Two leading US veterinary clinics are getting together to offer services in advanced equine reproduction.
The new partnership between the Hagyard Equine Medical Institute (HEMI) and the Palm Beach Equine Clinic (PBEC) will see equine reproductive specialists working collaboratively to expand upon the traditional services currently being offered at the PBEC.
While Dr Justin McNaughten will lead the team in Wellington, Florida, Dr Karen Wolfsdorf, Dr Karen Von Dollen and Dr Kristina Lu from HEMI will provide assistance with advanced reproductive services. All four are Diplomates of the American College of Theriogenologists.
McNaughten received his BVMS from the University of Glasgow, School of Veterinary Medicine in Glasgow, Scotland. After completing a fellowship and residency he became a board-certified theriogenologist working in early embryonic loss, mare infertility, and stallion behavior as well as general reproduction and assisted reproductive techniques.
“It’s a new adventure using the equine reproductive specialists from HEMI to work collaboratively with Palm Beach Equine,” McNaughten said. “The big thing is to tap into the more advanced artificial assisted reproductive techniques specifically for our sport horse and competition mares.”
Wolfsdorf emphasized that the partnership between the two clinics helps to provide a streamlined approach to their equine patients throughout the year. “Horses travel, so when they move north, to Kentucky per se, they’ll get the continued specialized care. It may not be the same individual but as a team, there will be open communication,” she said.
One of the advanced services that will be incorporated into PBEC’s reproduction program is Transvaginal Aspiration (TVA) of the oocyte from the mare’s ovary. Oocytes are processed and shipped to a specialized Intracytoplasmic Sperm Injection (ICSI) laboratory. The ICSI procedure involves the micro-injection of a single sperm cell into a mature oocyte to produce an embryo.
Von Dollen said that oocyte aspiration offers an opportunity to salvage the reproductive potential of subfertile mares or stallions.
“Furthermore, embryos can be produced without the need to interrupt a mare’s competition schedule for insemination and embryo flushing,” she said.
Palm Beach Equine Clinic offers these new advanced techniques along with all of the traditional services in order to increase the likelihood of a successful pregnancy .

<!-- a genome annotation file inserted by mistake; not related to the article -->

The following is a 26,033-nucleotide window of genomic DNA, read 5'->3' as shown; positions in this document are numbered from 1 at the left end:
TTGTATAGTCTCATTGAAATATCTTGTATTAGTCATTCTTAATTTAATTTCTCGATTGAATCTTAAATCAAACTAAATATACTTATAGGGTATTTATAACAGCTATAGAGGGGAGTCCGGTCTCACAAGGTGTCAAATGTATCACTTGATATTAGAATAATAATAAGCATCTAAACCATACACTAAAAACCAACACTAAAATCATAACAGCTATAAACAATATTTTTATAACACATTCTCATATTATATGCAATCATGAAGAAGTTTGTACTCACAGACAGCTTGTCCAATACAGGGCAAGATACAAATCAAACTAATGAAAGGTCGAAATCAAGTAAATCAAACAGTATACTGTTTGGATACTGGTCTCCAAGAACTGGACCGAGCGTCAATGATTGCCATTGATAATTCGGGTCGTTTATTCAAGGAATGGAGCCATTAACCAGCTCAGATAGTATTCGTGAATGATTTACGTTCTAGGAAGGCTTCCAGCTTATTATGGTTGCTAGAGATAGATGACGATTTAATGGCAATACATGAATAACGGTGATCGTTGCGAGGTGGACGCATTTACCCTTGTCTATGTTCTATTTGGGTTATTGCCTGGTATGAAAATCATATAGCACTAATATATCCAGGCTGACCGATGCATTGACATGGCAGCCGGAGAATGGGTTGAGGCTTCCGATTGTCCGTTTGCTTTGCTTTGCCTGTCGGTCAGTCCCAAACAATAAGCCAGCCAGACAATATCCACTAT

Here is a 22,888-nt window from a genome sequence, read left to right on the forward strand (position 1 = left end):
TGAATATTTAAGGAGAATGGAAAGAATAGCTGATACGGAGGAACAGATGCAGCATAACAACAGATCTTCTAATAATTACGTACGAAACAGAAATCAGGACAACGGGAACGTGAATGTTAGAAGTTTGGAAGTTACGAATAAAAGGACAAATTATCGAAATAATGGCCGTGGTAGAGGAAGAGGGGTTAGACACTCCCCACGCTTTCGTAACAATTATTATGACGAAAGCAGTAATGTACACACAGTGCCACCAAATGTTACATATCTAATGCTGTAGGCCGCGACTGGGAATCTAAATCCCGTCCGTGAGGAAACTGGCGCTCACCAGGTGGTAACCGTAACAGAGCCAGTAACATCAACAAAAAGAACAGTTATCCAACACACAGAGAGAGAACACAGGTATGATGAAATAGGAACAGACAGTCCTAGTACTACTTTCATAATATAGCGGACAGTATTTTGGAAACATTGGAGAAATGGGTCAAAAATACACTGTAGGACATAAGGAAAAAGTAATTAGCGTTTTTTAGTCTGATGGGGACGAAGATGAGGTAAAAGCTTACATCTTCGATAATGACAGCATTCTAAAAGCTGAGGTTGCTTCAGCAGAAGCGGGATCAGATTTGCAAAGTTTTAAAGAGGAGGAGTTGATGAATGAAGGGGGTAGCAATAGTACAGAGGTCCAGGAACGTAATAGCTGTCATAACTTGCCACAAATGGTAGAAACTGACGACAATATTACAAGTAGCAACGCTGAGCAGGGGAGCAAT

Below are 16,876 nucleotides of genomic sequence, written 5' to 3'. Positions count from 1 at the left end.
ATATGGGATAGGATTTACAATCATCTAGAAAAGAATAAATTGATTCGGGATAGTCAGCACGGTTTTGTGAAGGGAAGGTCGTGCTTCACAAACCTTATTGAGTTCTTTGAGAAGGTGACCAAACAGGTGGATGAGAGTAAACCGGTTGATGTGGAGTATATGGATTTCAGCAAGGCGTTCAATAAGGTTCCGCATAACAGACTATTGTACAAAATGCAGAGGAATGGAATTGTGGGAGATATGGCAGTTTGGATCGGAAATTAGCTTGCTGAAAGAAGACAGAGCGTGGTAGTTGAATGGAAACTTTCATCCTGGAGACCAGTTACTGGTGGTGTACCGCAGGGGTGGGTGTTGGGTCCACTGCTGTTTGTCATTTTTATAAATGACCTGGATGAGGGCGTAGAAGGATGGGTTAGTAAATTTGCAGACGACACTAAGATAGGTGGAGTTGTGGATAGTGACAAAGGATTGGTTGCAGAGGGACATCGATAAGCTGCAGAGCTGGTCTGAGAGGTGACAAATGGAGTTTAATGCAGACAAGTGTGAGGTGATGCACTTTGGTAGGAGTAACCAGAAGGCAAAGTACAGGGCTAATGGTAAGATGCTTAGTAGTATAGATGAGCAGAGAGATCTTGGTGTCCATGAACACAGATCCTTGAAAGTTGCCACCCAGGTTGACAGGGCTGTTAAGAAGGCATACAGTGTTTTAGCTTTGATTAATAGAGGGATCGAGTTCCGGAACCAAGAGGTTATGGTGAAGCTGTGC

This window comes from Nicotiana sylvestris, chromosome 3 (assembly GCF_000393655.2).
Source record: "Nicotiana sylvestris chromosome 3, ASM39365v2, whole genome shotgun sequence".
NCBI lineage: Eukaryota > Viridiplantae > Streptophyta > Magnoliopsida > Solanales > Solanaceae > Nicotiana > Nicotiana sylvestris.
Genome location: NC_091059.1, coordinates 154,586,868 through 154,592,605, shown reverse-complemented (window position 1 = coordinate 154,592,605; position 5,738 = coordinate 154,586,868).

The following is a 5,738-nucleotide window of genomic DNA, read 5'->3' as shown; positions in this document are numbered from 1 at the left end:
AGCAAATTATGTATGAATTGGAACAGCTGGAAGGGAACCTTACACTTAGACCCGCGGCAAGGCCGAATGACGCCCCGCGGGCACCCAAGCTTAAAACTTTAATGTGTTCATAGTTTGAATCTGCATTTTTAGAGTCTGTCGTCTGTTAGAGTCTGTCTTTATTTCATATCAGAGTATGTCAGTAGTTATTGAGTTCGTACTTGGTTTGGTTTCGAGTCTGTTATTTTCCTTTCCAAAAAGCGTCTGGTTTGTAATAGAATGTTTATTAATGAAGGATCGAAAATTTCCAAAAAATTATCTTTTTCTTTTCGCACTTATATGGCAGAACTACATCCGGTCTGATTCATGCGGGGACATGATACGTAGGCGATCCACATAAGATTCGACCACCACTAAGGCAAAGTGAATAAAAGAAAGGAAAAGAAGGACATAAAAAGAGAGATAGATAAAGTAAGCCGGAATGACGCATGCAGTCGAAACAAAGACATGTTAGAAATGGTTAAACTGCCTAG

The Hagyard Equine Medical Institute is steeped in history. It was founded in Kentucky after Yorkshireman Dr Edward Thomas Hagyard, an 1839 graduate of Professor Dick’s Veterinary College in Edinburgh, Scotland, travelled to the state from Toronto in 1875 to treat a valuable shorthorn bull. So impressed were the shorthorn breeders, they asked Hagyard to move to Kentucky. He had been one of the original faculty members at the Toronto Veterinary College (later the University of Guelph Ontario Veterinary College) when he was hired in 1849 as a veterinary surgeon.
Struck by the beauty of the countryside and because of the opportunities for himself and his three sons (Thomas H, John Robert, and Edward Weddel “Dr Ed”), Hagyard came to practice in Winchester in 1876. A year later, he moved to Lexington and in 1891, the E.T. Hagyard and Sons veterinary hospital was built on East Short Street.
The hospital, later renamed Hagyard & Hagyard, had transitioned into an equine-exclusive practice by the time Dr Ed’s son, Dr Charles E Hagyard, joined. “Doc Charlie,” who practiced from 1924 to the 1960s, cared for four Triple Crown winners and was Man ’O War’s veterinarian. Doc Charlie also was a founding member during the 1940s of the Breeders’ Sales Co (later to become the Keeneland Sales Co.) and, along with his father, was a founding member of the Thoroughbred Club of America.
The family veterinary lineage continued through the marriage of Doc Charlie’s sister, Esther, to John Harold Fallon. Their son, Dr Edward “Doc” Hagyard Fallon, joined the practice after graduation in 1956 and retired in 2002.
He was one of the first practitioners in North America to refine ovarian palpation in mares. He established at the practice many now-common procedures, such as estrus synchronization and an artificial lighting program to trigger heat cycles. One of Doc Charlie’s sons, Dr Luke Hagyard Fallon, a great-great-grandson of Edward Hagyard, is the fifth consecutive generation of the family to work in the practice since its inception.